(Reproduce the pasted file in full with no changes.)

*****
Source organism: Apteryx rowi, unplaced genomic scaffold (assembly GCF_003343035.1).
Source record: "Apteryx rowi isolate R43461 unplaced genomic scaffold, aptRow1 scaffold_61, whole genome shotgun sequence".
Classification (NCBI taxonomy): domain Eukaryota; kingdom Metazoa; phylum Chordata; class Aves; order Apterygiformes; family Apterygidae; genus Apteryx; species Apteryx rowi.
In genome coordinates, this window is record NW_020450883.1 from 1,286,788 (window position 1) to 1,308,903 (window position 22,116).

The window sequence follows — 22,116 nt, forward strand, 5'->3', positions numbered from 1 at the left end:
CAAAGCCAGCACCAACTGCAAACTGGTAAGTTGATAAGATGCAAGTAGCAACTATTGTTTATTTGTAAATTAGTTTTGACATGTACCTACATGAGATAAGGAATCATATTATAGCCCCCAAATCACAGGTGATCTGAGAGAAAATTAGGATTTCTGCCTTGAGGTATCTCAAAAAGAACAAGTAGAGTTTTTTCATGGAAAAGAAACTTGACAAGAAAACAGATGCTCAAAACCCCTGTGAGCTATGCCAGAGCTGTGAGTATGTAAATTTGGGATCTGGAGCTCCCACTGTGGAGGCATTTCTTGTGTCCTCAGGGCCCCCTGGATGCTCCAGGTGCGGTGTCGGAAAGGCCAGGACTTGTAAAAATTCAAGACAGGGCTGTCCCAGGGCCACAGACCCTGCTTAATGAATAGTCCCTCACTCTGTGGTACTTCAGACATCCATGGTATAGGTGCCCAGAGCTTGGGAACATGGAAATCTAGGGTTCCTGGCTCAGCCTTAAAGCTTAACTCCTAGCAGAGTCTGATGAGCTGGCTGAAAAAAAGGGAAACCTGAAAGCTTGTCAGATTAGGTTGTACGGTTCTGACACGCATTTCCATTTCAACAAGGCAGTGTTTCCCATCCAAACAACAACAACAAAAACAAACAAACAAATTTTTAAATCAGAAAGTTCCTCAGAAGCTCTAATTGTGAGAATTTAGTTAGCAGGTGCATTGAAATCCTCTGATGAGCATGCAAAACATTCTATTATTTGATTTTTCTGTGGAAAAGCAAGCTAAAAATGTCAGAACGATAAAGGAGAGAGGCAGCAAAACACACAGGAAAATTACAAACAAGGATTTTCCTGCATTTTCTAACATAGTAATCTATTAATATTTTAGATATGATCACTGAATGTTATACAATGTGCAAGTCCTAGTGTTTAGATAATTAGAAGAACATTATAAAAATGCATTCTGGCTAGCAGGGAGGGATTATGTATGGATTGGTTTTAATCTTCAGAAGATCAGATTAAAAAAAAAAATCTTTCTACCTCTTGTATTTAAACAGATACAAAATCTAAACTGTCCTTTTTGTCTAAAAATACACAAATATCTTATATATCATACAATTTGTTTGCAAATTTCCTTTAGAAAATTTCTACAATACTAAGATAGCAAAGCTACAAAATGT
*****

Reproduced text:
Source organism: Apteryx rowi, unplaced genomic scaffold (assembly GCF_003343035.1).
Source record: "Apteryx rowi isolate R43461 unplaced genomic scaffold, aptRow1 scaffold_61, whole genome shotgun sequence".
Classification (NCBI taxonomy): domain Eukaryota; kingdom Metazoa; phylum Chordata; class Aves; order Apterygiformes; family Apterygidae; genus Apteryx; species Apteryx rowi.
In genome coordinates, this window is record NW_020450883.1 from 1,286,788 (window position 1) to 1,308,903 (window position 22,116).

The window sequence follows — 22,116 nt, forward strand, 5'->3', positions numbered from 1 at the left end:
CAAAGCCAGCACCAACTGCAAACTGGTAAGTTGATAAGATGCAAGTAGCAACTATTGTTTATTTGTAAATTAGTTTTGACATGTACCTACATGAGATAAGGAATCATATTATAGCCCCCAAATCACAGGTGATCTGAGAGAAAATTAGGATTTCTGCCTTGAGGTATCTCAAAAAGAACAAGTAGAGTTTTTTCATGGAAAAGAAACTTGACAAGAAAACAGATGCTCAAAACCCCTGTGAGCTATGCCAGAGCTGTGAGTATGTAAATTTGGGATCTGGAGCTCCCACTGTGGAGGCATTTCTTGTGTCCTCAGGGCCCCCTGGATGCTCCAGGTGCGGTGTCGGAAAGGCCAGGACTTGTAAAAATTCAAGACAGGGCTGTCCCAGGGCCACAGACCCTGCTTAATGAATAGTCCCTCACTCTGTGGTACTTCAGACATCCATGGTATAGGTGCCCAGAGCTTGGGAACATGGAAATCTAGGGTTCCTGGCTCAGCCTTAAAGCTTAACTCCTAGCAGAGTCTGATGAGCTGGCTGAAAAAAAGGGAAACCTGAAAGCTTGTCAGATTAGGTTGTACGGTTCTGACACGCATTTCCATTTCAACAAGGCAGTGTTTCCCATCCAAACAACAACAACAAAAACAAACAAACAAATTTTTAAATCAGAAAGTTCCTCAGAAGCTCTAATTGTGAGAATTTAGTTAGCAGGTGCATTGAAATCCTCTGATGAGCATGCAAAACATTCTATTATTTGATTTTTCTGTGGAAAAGCAAGCTAAAAATGTCAGAACGATAAAGGAGAGAGGCAGCAAAACACACAGGAAAATTACAAACAAGGATTTTCCTGCATTTTCTAACATAGTAATCTATTAATATTTTAGATATGATCACTGAATGTTATACAATGTGCAAGTCCTAGTGTTTAGATAATTAGAAGAACATTATAAAAATGCATTCTGGCTAGCAGGGAGGGATTATGTATGGATTGGTTTTAATCTTCAGAAGATCAGATTAAAAAAAAAAATCTTTCTACCTCTTGTATTTAAACAGATACAAAATCTAAACTGTCCTTTTTGTCTAAAAATACACAAATATCTTATATATCATACAATTTGTTTGCAAATTTCCTTTAGAAAATTTCTACAATACTAAGATAGCAAAGCTACAAAATGT